A Writer’s Space

There has been a great deal written about the physical space a writer uses to create their texts.  It’s something many of us need to juggle with family, where the actual space within the home along with the time space to commit to our passions. Within writing circles, there is less written and discussed about the head space an author needs to enter before their creativity can flow. While some will refer to it as calling upon their muse or getting into the groove or flow, its the same thing – making space in the busy mind to dedicate to writing. Knowing that you need to enter this space is one thing, knowing how to do it is quite the other, and something that many writers struggle with.

Getting into the right headspace means quieting down all of the chatter which fills our lives. This chatter is normally instigated by our conscious, reminding us about the chores and tasks we aught to be doing, the guilty voice judging us on what we are and aren’t doing and the distractions; either visual or audible which attack us.

To demonstrate the level of headspace clutter you may have stashed away, try this exercise right now.

Close your eyes for about a few moments. The longer you close your eyes the better a demonstration it will be; so try for five minutes at the very least. During the time your eyes are closed, focus on your wish for silence and stillness. Some people call this setting your intention. Make your intention for the next five minutes as being still and calm with no distracting thoughts pulling you away from this sanctuary.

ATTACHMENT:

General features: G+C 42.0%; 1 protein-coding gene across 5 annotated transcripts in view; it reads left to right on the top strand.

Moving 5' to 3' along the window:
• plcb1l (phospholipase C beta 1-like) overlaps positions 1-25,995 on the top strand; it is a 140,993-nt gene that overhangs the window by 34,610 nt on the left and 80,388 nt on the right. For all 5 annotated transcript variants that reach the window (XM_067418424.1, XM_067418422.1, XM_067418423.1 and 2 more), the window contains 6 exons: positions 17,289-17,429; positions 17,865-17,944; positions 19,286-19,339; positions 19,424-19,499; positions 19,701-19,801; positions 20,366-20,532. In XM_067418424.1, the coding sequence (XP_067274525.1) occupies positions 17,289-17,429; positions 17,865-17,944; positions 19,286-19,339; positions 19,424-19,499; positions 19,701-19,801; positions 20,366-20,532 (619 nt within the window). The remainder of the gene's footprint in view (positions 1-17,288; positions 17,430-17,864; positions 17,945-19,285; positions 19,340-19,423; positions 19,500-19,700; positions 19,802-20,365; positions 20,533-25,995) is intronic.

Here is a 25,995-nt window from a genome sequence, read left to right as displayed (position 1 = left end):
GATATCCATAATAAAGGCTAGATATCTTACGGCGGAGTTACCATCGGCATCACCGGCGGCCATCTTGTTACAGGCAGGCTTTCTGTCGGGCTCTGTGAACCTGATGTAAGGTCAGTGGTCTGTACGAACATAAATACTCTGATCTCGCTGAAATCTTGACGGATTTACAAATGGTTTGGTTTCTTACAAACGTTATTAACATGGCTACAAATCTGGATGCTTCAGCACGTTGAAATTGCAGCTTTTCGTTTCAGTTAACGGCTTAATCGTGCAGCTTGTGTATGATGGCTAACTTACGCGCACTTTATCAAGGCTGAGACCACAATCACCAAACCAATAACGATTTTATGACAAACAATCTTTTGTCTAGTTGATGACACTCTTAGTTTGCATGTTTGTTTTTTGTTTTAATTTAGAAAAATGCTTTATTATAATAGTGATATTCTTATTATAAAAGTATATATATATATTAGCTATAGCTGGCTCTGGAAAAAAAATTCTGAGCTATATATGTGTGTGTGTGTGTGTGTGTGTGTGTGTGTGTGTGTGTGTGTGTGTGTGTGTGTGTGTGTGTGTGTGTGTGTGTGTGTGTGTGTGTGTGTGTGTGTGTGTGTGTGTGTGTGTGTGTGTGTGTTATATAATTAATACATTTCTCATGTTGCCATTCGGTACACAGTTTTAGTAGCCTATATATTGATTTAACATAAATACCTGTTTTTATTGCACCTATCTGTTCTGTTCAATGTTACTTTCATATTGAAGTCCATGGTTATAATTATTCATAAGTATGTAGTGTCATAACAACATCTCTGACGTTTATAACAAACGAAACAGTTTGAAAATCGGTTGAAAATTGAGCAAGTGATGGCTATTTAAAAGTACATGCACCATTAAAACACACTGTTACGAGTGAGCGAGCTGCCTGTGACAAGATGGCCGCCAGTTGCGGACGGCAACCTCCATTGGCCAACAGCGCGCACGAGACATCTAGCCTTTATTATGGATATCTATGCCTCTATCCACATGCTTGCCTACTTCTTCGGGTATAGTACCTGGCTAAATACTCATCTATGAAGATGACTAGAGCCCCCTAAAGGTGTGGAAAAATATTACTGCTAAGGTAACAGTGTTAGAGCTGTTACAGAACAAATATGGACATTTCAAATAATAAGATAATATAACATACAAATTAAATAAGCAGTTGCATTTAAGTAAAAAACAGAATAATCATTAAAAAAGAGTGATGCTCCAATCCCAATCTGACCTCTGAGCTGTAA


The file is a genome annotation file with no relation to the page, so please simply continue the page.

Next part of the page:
Do it now.

So truthfully, how did you go with that activity? Did you do it – or did you wimp out?  That alone speaks volumes – especially if you think about the excuses you gave yourself for NOT doing it.

For those who tried it, you may have noticed the moment you attempted on being still or silent, that random thoughts began to pop up. They probably become an increasingly annoying distraction, which eventually pulled you away from your intention of calmness. All those random thoughts are the clutter and ‘junk’ that stops our minds having clarity. While some of it may be useful to us, without order these random snippets of information and thoughts become lost and pile up gathering dust.

Before your mind can hear the character’s voices, reason with them and begin the relationship required to write their story, all peripheral noise and the ‘junk’ thoughts need to stop.

By gaining a certain state of inner calm, a writer is better-equipped to access their muse, their words or to connect to their story. Differing philosophies and religious groups promote different ways to achieve a state of inner calm.  While not promoting any one over another, for me I have found I can achieve it by following a few steps each time. They are in no particular order as it depends on the task at hand as to which one needs to be done first.

Each step needs to be customised to your own needs and beliefs and the list below acts only as a guide to your own pathway.



3.Deep breathing